June 25, 2020 at 1:43 am (Art)

I recently took a week long course on art inspired by Ovid’s Metamorphoses. This was a wonderful experience.

Here are just a few of the paintings we studied:

The Rape of Europa, by Noel Nicolas Coypel

 

Jupiter and Io, by Antonio da Coreggio (Can you discern Jupiter’s face? Hint: look closely at Io’s face.)

Many are the ways the wily Jove sates his seemingly endless desire! Here is Rembrandt’s Abduction of Europa:

This is one of the few mythological subjects painted  by Rembrandt.

The Rape of Europa

This masterpiece by Titian is owned by the Isabella Stewart Gardner Museum in Boston. We’re lucky to still have it; the thieves who perpetrated the notorious theft of March 18, 1990 kindly left it behind. There was some hope that when Whitey Bulgur was finally apprehended in 2011, that he might reveal knowledge of the whereabouts of the missing art. But apparently he did not; if he possessed any useful knowledge on the subject, it’s gone with him to the grave.

Meanwhile, the museum is currently offering a $10 million dollar reward “…for information leading to  the recovery of the stolen works.”

Anybody know anything?

Empty picture frames remain in place – sad reminders.

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Mercury and Argus, by Velasquez. This one of the last paintings Velasquez did. I find it utterly haunting; Mercury is preparing to kill the hundred-eyed Argus. He has seen too much.

 

Deucalion and Pirrha, by Giovanni Maria Bottala. Following the Great Flood, humanity is being reborn from those rocks this man and woman have  been commanded to throw behind them.

This is a huge, delicious subject. There’s more to come.

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‘And what is so rare as a day in June….’

June 14, 2020 at 1:14 pm (Local interest (Baltimore-Washington), Music, Weather)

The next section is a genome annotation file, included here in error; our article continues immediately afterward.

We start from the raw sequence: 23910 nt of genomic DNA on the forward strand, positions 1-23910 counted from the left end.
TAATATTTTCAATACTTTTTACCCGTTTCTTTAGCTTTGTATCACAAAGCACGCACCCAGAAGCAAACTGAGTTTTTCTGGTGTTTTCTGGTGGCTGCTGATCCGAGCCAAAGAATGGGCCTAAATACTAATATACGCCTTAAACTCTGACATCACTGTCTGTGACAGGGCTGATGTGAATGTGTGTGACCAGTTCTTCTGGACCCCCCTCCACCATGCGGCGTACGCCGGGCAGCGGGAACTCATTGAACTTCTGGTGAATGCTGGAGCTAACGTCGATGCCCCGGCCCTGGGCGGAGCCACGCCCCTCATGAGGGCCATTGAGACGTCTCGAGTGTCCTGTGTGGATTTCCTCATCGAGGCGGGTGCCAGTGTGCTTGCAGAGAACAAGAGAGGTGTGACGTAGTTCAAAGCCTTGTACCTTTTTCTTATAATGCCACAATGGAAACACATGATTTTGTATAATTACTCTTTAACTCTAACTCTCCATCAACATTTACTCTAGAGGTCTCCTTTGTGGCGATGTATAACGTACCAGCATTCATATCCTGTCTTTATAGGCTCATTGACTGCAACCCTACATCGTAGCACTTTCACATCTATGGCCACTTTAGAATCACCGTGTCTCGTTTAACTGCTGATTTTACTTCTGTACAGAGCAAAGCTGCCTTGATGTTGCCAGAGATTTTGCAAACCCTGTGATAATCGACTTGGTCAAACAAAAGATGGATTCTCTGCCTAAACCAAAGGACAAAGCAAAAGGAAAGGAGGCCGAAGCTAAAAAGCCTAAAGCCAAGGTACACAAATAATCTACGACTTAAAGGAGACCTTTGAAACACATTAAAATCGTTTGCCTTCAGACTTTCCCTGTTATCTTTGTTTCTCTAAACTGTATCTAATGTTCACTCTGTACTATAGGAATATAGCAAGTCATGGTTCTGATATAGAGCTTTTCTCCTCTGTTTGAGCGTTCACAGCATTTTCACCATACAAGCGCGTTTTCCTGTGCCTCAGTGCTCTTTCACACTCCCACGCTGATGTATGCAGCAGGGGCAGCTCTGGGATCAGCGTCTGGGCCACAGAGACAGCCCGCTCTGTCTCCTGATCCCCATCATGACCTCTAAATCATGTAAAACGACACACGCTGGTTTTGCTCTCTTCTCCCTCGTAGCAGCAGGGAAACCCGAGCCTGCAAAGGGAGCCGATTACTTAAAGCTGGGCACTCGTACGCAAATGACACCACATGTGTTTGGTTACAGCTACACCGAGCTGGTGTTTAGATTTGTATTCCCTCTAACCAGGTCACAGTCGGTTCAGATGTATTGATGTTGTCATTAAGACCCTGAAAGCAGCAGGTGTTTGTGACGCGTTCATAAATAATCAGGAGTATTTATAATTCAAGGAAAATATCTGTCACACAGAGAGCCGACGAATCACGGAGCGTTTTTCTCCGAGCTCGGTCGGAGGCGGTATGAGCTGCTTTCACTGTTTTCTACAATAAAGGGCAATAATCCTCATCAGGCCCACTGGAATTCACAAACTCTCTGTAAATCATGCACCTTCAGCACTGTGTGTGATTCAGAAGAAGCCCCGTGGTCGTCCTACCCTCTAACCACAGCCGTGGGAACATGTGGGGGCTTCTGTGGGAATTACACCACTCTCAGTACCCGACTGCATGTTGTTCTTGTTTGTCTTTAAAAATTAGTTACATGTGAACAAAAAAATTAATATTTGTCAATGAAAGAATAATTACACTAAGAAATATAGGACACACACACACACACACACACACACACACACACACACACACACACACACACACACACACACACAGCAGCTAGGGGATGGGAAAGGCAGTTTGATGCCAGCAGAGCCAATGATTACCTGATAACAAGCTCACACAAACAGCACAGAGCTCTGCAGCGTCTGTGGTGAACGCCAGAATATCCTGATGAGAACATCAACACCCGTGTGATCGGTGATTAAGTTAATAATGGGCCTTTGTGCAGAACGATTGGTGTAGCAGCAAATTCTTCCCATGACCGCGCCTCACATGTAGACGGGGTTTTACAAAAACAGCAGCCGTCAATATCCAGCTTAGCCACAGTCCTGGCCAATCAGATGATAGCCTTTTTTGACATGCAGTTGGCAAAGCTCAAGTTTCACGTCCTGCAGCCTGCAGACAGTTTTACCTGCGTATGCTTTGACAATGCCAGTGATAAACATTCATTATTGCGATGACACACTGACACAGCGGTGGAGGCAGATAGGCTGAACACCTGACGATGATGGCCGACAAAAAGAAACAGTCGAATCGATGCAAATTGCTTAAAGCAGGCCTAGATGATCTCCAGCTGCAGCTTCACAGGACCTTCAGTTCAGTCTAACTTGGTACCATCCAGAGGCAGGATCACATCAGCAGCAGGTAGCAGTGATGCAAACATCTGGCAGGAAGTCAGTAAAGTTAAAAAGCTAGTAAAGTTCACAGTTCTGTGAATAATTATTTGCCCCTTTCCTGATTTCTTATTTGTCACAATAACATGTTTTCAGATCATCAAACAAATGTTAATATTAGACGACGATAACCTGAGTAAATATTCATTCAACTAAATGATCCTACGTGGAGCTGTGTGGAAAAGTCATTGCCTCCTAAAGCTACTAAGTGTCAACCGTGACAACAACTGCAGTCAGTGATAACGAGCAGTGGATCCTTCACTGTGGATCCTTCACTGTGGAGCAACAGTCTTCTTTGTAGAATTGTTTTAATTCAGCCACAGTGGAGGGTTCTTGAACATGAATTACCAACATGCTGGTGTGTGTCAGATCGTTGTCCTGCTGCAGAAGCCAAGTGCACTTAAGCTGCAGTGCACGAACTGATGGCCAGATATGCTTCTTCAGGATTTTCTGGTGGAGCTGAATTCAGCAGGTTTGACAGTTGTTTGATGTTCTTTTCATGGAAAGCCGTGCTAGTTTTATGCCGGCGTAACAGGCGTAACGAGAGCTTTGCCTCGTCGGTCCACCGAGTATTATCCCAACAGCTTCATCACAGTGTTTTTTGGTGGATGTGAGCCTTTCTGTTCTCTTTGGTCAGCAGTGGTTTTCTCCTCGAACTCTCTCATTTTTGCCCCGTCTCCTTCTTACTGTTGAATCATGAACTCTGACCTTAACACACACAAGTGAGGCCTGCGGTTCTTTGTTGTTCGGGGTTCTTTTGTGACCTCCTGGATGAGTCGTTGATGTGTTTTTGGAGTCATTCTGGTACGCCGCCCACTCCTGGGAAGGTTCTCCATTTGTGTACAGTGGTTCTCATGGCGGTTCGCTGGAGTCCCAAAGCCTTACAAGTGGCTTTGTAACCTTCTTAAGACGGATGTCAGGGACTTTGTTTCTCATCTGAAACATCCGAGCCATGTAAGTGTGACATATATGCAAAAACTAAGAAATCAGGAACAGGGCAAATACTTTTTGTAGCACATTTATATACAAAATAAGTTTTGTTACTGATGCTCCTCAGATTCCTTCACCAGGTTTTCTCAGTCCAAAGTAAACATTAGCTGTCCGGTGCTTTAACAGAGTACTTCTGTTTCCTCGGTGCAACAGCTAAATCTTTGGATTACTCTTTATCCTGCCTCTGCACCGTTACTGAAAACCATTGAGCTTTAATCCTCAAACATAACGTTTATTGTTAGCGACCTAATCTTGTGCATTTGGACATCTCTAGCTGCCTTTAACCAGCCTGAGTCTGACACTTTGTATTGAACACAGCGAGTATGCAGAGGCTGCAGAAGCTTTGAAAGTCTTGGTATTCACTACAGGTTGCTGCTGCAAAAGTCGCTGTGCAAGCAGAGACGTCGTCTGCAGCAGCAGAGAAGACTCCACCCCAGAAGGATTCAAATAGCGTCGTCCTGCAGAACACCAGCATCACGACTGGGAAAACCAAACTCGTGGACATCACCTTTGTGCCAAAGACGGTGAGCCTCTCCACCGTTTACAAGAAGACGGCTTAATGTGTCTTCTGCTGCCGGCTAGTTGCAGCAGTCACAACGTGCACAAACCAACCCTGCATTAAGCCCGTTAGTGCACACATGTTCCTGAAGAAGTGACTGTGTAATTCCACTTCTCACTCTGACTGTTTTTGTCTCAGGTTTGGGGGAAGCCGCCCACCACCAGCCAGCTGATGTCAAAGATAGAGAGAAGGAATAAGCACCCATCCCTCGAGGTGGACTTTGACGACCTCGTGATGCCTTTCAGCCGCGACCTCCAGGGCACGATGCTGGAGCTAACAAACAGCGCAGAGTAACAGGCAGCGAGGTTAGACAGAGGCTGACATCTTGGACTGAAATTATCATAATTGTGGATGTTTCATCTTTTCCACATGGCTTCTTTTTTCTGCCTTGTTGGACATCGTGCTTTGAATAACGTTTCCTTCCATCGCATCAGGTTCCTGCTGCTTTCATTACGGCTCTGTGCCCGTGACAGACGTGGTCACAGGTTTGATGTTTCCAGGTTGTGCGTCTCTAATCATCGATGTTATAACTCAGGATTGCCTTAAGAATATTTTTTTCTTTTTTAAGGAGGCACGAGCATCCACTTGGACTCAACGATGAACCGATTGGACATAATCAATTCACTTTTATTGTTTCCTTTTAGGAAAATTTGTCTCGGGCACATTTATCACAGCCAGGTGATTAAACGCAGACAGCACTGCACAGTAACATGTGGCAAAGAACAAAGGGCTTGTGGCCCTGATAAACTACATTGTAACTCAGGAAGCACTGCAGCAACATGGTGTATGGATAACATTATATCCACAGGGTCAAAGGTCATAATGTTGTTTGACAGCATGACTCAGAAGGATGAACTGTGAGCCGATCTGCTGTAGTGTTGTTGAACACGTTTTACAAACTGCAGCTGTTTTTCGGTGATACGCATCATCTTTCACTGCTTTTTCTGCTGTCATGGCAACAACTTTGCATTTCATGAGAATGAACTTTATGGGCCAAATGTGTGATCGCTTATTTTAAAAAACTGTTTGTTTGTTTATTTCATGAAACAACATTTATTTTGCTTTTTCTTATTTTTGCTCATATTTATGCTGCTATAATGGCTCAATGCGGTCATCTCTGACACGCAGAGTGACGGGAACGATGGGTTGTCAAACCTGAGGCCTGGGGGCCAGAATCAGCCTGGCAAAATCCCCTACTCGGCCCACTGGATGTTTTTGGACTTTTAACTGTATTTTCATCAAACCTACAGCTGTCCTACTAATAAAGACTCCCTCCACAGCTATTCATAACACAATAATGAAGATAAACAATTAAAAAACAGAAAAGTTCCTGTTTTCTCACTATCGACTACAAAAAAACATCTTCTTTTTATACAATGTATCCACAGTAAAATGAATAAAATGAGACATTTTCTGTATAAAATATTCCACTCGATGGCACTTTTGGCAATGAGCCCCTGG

Then, if ever, come perfect days;
Then Heaven tries earth if it be in tune,
And over it softly her warm ear lays;
Whether we look, or whether we listen,
We hear life murmur, or see it glisten;

From The Vision of Sir Launfal by James Russell Lowell

This is a happy, even joyous poem, for a decidedly not joyous time. Yet it may  be a worthy consolation.

Yesterday, when I stepped outside to retrieve the paper, I was greeted by a day of almost unearthly beauty: shining sun; cool, still air; intense  blue sky…perfect. And yet, of course, it was very much of this earth, this very earth, which at this moment is so torn by grief and pain.

[O have mercy on us, Great Creator….]

Meanwhile, I attempted to capture the sound of the neighborhood woodpecker plying his trade. You have to strain most awfully to hear him:

Of  course, I have never seen one. I would  be the world’s worst birdwatcher. Neither of the following photos were taken by me. They  are ‘possibles’ for woodpeckers here in the Free State:

Downy woodpecker

 

Red-bellied woodpecker

 

Pileated woodpecker

(At times, these feathered creatures may be heard rat-a-tat-tatting on the house. In those moments, we refer to them as Aluminum-siding peckers, or just Siding peckers. When they choose to engage in this activity when one is trying to nap, they are called Clueless peckers, or possibly Annoying peckers.)

Anyway, one is eternally grateful for clear, dry mornings, rare as they are in these parts. Just a few mornings ago, I was greeted by this, on our west-facing windows:

Has anyone written a poem about humidity? Probably, but I don’t know it. Music has certainly been written about spring and summer:

 

 

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The Fairest of Them All: Snow White and 21 Tales of Mothers and Daughters, by Maria Tatar

June 3, 2020 at 2:05 pm (Book review, books)

This is an odd, and oddly appealing, little book. It is comprised of a lengthy introduction – 62 pages including notes – followed by 21 short tales, all variations on the Snow White story.

As I wrote in a previous post, Maria Tatar’s introduction consists of the following:

An analysis – at times, a psychoanalysis – of the Snow White story and its different meanings and iterations in a variety of cultures.

It must first be stipulated that the Disney film, released in 1937, created the template for this fairy tale as it has come down to us at present. That film in turn relied as its source on the story as told by  the Grimm Bothers in the 1812 edition of their fairy tale collection.

Here is a scene from the Disney movie: